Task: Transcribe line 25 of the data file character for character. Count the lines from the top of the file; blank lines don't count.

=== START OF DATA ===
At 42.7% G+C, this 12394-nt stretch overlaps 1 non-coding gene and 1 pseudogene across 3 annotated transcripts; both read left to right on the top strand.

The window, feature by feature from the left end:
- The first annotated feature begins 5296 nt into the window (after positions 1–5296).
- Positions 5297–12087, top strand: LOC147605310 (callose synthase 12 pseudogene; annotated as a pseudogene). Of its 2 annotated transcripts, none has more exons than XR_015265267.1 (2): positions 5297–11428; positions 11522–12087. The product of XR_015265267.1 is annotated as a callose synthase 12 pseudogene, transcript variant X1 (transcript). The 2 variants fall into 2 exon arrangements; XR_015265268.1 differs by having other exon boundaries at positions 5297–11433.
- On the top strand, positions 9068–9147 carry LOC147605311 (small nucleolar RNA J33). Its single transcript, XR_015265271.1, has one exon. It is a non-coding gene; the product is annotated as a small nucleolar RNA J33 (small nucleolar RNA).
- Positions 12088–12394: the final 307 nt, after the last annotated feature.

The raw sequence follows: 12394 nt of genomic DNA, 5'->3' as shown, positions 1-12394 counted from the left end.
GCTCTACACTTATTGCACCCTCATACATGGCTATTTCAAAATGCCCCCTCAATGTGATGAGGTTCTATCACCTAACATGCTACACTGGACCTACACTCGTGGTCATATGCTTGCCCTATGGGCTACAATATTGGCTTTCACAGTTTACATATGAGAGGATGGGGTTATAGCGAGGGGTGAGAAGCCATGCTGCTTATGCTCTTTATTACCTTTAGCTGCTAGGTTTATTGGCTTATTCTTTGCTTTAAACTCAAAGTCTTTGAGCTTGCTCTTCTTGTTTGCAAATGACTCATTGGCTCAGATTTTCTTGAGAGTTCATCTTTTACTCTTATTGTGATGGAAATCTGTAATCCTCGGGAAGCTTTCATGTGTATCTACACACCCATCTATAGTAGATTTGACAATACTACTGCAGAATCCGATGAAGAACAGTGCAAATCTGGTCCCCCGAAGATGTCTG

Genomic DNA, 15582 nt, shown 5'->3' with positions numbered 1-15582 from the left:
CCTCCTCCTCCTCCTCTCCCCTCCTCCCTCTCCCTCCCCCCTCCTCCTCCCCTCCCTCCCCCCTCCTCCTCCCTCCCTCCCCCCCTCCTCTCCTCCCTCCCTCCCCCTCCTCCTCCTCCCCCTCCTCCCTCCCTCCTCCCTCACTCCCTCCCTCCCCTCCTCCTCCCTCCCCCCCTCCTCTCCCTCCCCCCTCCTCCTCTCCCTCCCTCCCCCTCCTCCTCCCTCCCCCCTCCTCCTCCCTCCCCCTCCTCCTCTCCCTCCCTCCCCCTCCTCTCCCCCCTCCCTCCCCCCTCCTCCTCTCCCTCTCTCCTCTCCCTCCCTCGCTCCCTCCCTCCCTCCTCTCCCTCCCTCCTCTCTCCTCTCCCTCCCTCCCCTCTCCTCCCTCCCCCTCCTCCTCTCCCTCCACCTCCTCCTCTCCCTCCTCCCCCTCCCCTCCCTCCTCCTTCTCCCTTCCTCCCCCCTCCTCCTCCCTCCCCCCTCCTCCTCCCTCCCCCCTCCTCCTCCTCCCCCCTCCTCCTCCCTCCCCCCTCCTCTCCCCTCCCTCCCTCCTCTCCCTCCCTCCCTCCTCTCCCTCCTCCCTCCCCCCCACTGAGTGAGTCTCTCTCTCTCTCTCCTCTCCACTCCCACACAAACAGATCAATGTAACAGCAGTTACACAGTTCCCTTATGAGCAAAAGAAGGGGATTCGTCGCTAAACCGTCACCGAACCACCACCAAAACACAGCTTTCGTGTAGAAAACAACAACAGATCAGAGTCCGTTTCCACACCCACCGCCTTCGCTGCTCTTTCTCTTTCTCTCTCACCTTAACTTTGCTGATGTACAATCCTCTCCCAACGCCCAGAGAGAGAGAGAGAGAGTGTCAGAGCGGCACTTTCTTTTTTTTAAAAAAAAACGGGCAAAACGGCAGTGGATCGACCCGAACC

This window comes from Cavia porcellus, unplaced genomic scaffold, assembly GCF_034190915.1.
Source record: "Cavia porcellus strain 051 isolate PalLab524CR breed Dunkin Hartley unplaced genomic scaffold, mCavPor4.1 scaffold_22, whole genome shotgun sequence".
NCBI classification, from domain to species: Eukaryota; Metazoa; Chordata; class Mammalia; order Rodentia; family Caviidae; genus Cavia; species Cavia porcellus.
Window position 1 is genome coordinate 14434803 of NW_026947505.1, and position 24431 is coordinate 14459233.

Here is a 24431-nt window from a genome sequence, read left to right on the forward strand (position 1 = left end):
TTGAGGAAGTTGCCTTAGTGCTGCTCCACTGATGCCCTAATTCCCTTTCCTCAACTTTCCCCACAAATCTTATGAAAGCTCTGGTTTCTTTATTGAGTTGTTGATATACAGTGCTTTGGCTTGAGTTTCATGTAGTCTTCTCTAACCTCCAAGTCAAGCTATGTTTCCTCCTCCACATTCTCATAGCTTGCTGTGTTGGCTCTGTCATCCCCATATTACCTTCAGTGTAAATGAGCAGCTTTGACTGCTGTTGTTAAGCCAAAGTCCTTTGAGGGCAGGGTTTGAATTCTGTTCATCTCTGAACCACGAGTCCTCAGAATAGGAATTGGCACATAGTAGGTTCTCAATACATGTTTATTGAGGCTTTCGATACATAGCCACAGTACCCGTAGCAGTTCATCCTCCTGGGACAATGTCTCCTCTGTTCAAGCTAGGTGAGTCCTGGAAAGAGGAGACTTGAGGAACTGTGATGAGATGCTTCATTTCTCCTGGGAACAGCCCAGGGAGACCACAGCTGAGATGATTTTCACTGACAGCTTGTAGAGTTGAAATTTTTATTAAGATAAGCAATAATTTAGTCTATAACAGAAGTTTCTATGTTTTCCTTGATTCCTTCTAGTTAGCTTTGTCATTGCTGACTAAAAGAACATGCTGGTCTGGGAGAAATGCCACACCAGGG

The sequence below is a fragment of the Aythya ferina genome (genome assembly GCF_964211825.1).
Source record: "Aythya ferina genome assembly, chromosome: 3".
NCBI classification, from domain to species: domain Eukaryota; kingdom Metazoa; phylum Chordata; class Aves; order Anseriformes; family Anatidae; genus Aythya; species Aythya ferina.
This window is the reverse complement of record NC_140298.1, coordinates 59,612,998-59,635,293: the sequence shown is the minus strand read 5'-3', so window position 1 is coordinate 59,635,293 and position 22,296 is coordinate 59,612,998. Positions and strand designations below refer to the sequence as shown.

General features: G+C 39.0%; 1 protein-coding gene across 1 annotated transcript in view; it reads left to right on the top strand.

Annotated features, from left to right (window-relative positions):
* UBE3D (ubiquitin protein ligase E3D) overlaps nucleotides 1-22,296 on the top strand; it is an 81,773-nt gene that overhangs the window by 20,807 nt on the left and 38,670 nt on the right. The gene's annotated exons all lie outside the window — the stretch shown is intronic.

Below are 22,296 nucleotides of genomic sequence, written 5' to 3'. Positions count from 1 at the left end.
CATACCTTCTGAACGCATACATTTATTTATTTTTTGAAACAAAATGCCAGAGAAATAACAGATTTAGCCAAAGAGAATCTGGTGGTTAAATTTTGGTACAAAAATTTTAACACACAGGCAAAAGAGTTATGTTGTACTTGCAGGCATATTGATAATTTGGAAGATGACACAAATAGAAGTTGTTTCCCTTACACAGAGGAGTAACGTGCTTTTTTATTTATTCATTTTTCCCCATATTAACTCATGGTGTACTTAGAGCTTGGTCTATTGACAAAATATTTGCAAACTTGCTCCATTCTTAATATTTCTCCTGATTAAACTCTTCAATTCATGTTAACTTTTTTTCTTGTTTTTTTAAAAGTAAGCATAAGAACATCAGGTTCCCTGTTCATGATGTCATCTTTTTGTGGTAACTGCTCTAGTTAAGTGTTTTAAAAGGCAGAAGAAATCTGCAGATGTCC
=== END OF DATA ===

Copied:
CATACCTTCTGAACGCATACATTTATTTATTTTTTGAAACAAAATGCCAGAGAAATAACAGATTTAGCCAAAGAGAATCTGGTGGTTAAATTTTGGTACAAAAATTTTAACACACAGGCAAAAGAGTTATGTTGTACTTGCAGGCATATTGATAATTTGGAAGATGACACAAATAGAAGTTGTTTCCCTTACACAGAGGAGTAACGTGCTTTTTTATTTATTCATTTTTCCCCATATTAACTCATGGTGTACTTAGAGCTTGGTCTATTGACAAAATATTTGCAAACTTGCTCCATTCTTAATATTTCTCCTGATTAAACTCTTCAATTCATGTTAACTTTTTTTCTTGTTTTTTTAAAAGTAAGCATAAGAACATCAGGTTCCCTGTTCATGATGTCATCTTTTTGTGGTAACTGCTCTAGTTAAGTGTTTTAAAAGGCAGAAGAAATCTGCAGATGTCC